Vayelech

VaYelech: The Last Message

September 14, 2018 By: rabbi jay kelman
The time has come for new leadership. “I am no longer able to come and go, and G-d has told me you will not cross the Jordan” (Devarim 31:2). While the people complained plenty about Moshe's leadership, clearly they were very nervous about him leaving the scene. Moshe reassured the people that all will be fine with Yehoshua, and that he, too, will have Divine assistance in his mission. Yehoshua was also nervous. How was he...
Continue Reading »

Vayelech: 1…613

October 07, 2016 By: rabbi jay kelman
“Today I [Moshe] am 120 years old, and I can no longer come and go." (Devarim 31:2). After 40 years of dedicated leadership, it was time to turn the reins over to Yehoshua, who would be the one to lead during the conquest of the land of Israel. Despite the constant complaining that Moshe faced, the people were nervous about such a leadership transition at this crucial point in their history. Moshe reassured the people, telling them...
Continue Reading »

Vayelech: Naming Rights

September 18, 2015 By: rabbi jay kelman
We tend to think that the names of the weekly parshiot have little intrinsic meaning; they are just taken from the opening word or two of the parsha. Thus, breisheet, being the first word of the Bible, becomes the name for both the first book and the weekly parsha. Nonetheless, closer examination of the names of the parshiot suggests that it might not be quite that simple. For example, two of the parshiot in...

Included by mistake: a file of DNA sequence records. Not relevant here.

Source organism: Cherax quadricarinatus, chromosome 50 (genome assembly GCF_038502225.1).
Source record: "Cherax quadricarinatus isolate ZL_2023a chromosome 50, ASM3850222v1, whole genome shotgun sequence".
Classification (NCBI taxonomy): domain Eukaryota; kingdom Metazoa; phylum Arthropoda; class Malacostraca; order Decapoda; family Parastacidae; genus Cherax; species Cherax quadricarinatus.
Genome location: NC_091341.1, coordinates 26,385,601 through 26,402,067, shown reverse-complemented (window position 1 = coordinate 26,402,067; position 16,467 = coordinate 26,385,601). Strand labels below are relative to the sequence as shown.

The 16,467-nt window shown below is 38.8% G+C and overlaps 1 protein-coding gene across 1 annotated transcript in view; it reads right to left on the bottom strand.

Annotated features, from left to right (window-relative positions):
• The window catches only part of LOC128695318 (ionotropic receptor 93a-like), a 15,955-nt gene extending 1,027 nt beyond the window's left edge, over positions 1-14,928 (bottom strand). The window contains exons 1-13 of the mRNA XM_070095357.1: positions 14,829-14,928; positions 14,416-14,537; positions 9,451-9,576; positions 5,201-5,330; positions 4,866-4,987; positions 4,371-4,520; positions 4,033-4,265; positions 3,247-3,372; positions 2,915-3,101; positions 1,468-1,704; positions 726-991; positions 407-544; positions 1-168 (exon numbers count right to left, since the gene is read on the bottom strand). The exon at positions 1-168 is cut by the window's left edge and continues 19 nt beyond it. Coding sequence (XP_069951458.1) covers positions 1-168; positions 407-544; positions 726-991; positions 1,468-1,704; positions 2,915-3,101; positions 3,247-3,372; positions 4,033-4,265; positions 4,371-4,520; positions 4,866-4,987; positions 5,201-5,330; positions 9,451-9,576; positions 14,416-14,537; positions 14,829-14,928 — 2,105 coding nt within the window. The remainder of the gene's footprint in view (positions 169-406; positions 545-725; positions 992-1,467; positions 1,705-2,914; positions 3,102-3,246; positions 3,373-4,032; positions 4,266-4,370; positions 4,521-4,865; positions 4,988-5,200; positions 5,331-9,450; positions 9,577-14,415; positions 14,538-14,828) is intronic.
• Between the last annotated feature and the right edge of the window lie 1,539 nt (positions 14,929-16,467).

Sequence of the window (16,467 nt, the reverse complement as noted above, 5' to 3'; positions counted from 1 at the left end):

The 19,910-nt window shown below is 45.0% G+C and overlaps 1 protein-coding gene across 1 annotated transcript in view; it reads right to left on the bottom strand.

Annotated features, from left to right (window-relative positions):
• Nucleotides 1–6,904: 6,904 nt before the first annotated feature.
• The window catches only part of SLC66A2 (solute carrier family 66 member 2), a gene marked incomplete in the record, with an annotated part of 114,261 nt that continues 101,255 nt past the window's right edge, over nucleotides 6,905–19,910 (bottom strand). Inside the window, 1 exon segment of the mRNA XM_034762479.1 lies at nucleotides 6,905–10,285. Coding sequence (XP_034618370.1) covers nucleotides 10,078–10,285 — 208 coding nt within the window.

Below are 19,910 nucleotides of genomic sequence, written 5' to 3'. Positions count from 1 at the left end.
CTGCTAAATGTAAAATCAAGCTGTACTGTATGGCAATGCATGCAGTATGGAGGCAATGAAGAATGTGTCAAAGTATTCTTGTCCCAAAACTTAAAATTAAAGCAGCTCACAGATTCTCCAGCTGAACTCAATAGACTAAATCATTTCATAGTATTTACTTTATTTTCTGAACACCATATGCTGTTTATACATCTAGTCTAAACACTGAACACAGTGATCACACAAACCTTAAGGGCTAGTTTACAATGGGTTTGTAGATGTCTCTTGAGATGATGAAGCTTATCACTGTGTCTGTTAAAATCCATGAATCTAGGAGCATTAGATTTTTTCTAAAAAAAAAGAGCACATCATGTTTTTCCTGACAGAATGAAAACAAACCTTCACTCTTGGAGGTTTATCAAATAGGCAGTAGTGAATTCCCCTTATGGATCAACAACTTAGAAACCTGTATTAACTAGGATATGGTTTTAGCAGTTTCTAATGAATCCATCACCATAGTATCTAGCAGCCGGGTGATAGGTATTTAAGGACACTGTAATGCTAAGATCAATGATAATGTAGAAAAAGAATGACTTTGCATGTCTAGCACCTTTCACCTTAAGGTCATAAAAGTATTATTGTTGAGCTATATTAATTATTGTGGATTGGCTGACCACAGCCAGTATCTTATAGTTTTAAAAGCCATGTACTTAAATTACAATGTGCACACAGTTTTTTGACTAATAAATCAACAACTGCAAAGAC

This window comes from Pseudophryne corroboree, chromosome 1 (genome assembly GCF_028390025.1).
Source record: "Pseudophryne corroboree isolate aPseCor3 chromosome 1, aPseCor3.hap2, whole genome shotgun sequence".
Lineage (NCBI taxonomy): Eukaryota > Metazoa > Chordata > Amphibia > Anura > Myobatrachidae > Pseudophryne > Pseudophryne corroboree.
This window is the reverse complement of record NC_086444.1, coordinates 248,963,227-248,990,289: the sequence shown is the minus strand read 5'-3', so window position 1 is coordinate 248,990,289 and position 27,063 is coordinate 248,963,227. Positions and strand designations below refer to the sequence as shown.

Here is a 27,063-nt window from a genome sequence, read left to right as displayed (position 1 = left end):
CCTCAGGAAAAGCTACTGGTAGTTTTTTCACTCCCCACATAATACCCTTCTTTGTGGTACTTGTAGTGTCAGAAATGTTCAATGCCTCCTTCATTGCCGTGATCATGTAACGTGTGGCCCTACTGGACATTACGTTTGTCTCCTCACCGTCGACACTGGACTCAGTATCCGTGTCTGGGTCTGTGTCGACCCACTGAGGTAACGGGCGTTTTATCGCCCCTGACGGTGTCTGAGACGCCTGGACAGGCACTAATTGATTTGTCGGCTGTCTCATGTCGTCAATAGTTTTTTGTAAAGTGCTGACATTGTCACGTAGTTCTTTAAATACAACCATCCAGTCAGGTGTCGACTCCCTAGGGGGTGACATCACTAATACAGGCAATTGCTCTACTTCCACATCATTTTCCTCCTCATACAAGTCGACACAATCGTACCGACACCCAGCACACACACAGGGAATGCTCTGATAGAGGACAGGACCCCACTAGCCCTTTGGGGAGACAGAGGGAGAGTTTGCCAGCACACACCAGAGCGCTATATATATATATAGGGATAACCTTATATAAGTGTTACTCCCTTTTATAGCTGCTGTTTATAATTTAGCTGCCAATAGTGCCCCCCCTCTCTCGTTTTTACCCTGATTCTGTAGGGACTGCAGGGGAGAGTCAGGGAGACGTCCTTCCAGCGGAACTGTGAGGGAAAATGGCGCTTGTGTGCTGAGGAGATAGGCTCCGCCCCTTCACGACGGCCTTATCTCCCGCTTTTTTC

Continue Reading »

Vayelech: Looking Ahead

September 19, 2014 By: rabbi jay kelman
Imagine being told on your deathbed that your life’s work may be for naught. Moshe Rabbeinu put heart and soul into forming a nation that would set up a model state serving G-d in the land of Israel. He literally gave his life for his people, and because of them, was denied his greatest wish. “G-d was angry at me because of you, saying you, too, shall not come there [to the land of Israel]" (Devarim 1:37). Nonetheless, Moshe...
Continue Reading »

Vayelech: Poetic License

August 11, 2014 By: rabbi jay kelman
"Now, write for yourselves this song and teach it to the Israelites, so that this song will be a witness for the Israelites" (Devarim 31:19). The simple meaning of this verse is a command to write shirat Ha'azinu, the Song of Ha'azinu, which bears witness to the tragedies that await the Jewish people if they do not follow the Torah. Nonetheless, our Sages derived from this verse...
Continue Reading »

Pages